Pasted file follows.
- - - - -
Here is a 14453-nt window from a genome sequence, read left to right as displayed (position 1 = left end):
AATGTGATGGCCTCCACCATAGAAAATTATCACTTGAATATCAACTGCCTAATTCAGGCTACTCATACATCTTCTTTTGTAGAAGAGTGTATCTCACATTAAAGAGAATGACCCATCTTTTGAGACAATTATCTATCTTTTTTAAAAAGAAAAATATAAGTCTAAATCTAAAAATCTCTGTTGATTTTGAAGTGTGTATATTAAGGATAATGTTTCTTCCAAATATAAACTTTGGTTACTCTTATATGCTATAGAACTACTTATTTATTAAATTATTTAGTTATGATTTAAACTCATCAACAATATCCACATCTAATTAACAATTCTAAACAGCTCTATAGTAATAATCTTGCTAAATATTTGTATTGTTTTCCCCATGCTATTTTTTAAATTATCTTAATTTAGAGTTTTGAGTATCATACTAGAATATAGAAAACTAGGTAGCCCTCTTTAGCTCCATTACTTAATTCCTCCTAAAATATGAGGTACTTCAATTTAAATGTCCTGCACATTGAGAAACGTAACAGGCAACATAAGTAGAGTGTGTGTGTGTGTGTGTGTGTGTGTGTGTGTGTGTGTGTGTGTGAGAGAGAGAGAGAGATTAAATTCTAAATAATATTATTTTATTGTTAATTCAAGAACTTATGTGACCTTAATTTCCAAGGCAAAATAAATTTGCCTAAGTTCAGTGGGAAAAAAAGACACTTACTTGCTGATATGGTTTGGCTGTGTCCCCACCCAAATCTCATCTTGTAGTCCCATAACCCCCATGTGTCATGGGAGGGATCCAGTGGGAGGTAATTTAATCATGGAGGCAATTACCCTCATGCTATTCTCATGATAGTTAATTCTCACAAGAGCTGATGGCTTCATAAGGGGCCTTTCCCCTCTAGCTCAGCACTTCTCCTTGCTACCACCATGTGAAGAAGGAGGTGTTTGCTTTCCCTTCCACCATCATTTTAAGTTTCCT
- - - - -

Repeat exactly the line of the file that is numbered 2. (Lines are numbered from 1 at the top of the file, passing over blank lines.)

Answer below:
AATGTGATGGCCTCCACCATAGAAAATTATCACTTGAATATCAACTGCCTAATTCAGGCTACTCATACATCTTCTTTTGTAGAAGAGTGTATCTCACATTAAAGAGAATGACCCATCTTTTGAGACAATTATCTATCTTTTTTAAAAAGAAAAATATAAGTCTAAATCTAAAAATCTCTGTTGATTTTGAAGTGTGTATATTAAGGATAATGTTTCTTCCAAATATAAACTTTGGTTACTCTTATATGCTATAGAACTACTTATTTATTAAATTATTTAGTTATGATTTAAACTCATCAACAATATCCACATCTAATTAACAATTCTAAACAGCTCTATAGTAATAATCTTGCTAAATATTTGTATTGTTTTCCCCATGCTATTTTTTAAATTATCTTAATTTAGAGTTTTGAGTATCATACTAGAATATAGAAAACTAGGTAGCCCTCTTTAGCTCCATTACTTAATTCCTCCTAAAATATGAGGTACTTCAATTTAAATGTCCTGCACATTGAGAAACGTAACAGGCAACATAAGTAGAGTGTGTGTGTGTGTGTGTGTGTGTGTGTGTGTGTGTGTGTGTGTGAGAGAGAGAGAGAGATTAAATTCTAAATAATATTATTTTATTGTTAATTCAAGAACTTATGTGACCTTAATTTCCAAGGCAAAATAAATTTGCCTAAGTTCAGTGGGAAAAAAAGACACTTACTTGCTGATATGGTTTGGCTGTGTCCCCACCCAAATCTCATCTTGTAGTCCCATAACCCCCATGTGTCATGGGAGGGATCCAGTGGGAGGTAATTTAATCATGGAGGCAATTACCCTCATGCTATTCTCATGATAGTTAATTCTCACAAGAGCTGATGGCTTCATAAGGGGCCTTTCCCCTCTAGCTCAGCACTTCTCCTTGCTACCACCATGTGAAGAAGGAGGTGTTTGCTTTCCCTTCCACCATCATTTTAAGTTTCCT